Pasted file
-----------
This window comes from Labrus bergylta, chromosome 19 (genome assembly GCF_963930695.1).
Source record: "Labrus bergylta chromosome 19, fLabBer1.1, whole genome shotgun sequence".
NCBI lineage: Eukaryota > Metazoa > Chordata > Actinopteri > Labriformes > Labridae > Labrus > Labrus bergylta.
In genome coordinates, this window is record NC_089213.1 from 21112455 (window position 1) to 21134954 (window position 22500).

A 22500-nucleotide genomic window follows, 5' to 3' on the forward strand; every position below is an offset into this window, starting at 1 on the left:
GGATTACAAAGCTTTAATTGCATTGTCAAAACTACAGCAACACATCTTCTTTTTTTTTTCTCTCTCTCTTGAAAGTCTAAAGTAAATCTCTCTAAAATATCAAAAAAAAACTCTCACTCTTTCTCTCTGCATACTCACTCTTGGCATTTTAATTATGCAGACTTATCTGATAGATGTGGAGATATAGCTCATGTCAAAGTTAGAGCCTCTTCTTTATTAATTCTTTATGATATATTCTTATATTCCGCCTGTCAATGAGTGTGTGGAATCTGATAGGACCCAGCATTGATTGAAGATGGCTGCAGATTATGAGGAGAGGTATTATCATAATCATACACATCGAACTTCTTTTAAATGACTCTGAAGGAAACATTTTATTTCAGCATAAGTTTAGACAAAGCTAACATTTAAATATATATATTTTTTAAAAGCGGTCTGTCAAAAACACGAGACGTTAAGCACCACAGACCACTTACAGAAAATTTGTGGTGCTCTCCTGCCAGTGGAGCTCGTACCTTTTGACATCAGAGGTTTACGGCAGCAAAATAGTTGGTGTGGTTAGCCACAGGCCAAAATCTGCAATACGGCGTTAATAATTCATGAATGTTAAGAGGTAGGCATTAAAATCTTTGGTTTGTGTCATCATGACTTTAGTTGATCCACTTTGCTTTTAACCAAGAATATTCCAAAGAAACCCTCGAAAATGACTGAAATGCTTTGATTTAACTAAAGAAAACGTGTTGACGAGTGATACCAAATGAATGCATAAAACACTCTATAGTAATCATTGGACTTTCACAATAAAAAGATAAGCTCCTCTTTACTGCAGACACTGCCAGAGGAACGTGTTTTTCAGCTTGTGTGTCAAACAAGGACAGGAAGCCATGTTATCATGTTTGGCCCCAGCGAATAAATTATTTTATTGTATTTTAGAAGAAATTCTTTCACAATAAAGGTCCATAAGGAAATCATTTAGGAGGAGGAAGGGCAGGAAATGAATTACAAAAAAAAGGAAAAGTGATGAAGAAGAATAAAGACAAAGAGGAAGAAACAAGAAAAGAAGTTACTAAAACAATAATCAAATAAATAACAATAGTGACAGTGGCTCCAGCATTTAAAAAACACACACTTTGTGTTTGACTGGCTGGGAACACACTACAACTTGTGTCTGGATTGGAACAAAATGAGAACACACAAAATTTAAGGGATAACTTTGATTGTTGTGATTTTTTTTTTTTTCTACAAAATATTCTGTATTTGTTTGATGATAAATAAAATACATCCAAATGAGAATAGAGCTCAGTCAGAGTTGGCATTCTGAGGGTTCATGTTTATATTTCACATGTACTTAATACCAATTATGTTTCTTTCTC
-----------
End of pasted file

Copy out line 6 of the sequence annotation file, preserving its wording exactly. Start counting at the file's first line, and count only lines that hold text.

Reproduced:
GGATTACAAAGCTTTAATTGCATTGTCAAAACTACAGCAACACATCTTCTTTTTTTTTTCTCTCTCTCTTGAAAGTCTAAAGTAAATCTCTCTAAAATATCAAAAAAAAACTCTCACTCTTTCTCTCTGCATACTCACTCTTGGCATTTTAATTATGCAGACTTATCTGATAGATGTGGAGATATAGCTCATGTCAAAGTTAGAGCCTCTTCTTTATTAATTCTTTATGATATATTCTTATATTCCGCCTGTCAATGAGTGTGTGGAATCTGATAGGACCCAGCATTGATTGAAGATGGCTGCAGATTATGAGGAGAGGTATTATCATAATCATACACATCGAACTTCTTTTAAATGACTCTGAAGGAAACATTTTATTTCAGCATAAGTTTAGACAAAGCTAACATTTAAATATATATATTTTTTAAAAGCGGTCTGTCAAAAACACGAGACGTTAAGCACCACAGACCACTTACAGAAAATTTGTGGTGCTCTCCTGCCAGTGGAGCTCGTACCTTTTGACATCAGAGGTTTACGGCAGCAAAATAGTTGGTGTGGTTAGCCACAGGCCAAAATCTGCAATACGGCGTTAATAATTCATGAATGTTAAGAGGTAGGCATTAAAATCTTTGGTTTGTGTCATCATGACTTTAGTTGATCCACTTTGCTTTTAACCAAGAATATTCCAAAGAAACCCTCGAAAATGACTGAAATGCTTTGATTTAACTAAAGAAAACGTGTTGACGAGTGATACCAAATGAATGCATAAAACACTCTATAGTAATCATTGGACTTTCACAATAAAAAGATAAGCTCCTCTTTACTGCAGACACTGCCAGAGGAACGTGTTTTTCAGCTTGTGTGTCAAACAAGGACAGGAAGCCATGTTATCATGTTTGGCCCCAGCGAATAAATTATTTTATTGTATTTTAGAAGAAATTCTTTCACAATAAAGGTCCATAAGGAAATCATTTAGGAGGAGGAAGGGCAGGAAATGAATTACAAAAAAAAGGAAAAGTGATGAAGAAGAATAAAGACAAAGAGGAAGAAACAAGAAAAGAAGTTACTAAAACAATAATCAAATAAATAACAATAGTGACAGTGGCTCCAGCATTTAAAAAACACACACTTTGTGTTTGACTGGCTGGGAACACACTACAACTTGTGTCTGGATTGGAACAAAATGAGAACACACAAAATTTAAGGGATAACTTTGATTGTTGTGATTTTTTTTTTTTTCTACAAAATATTCTGTATTTGTTTGATGATAAATAAAATACATCCAAATGAGAATAGAGCTCAGTCAGAGTTGGCATTCTGAGGGTTCATGTTTATATTTCACATGTACTTAATACCAATTATGTTTCTTTCTC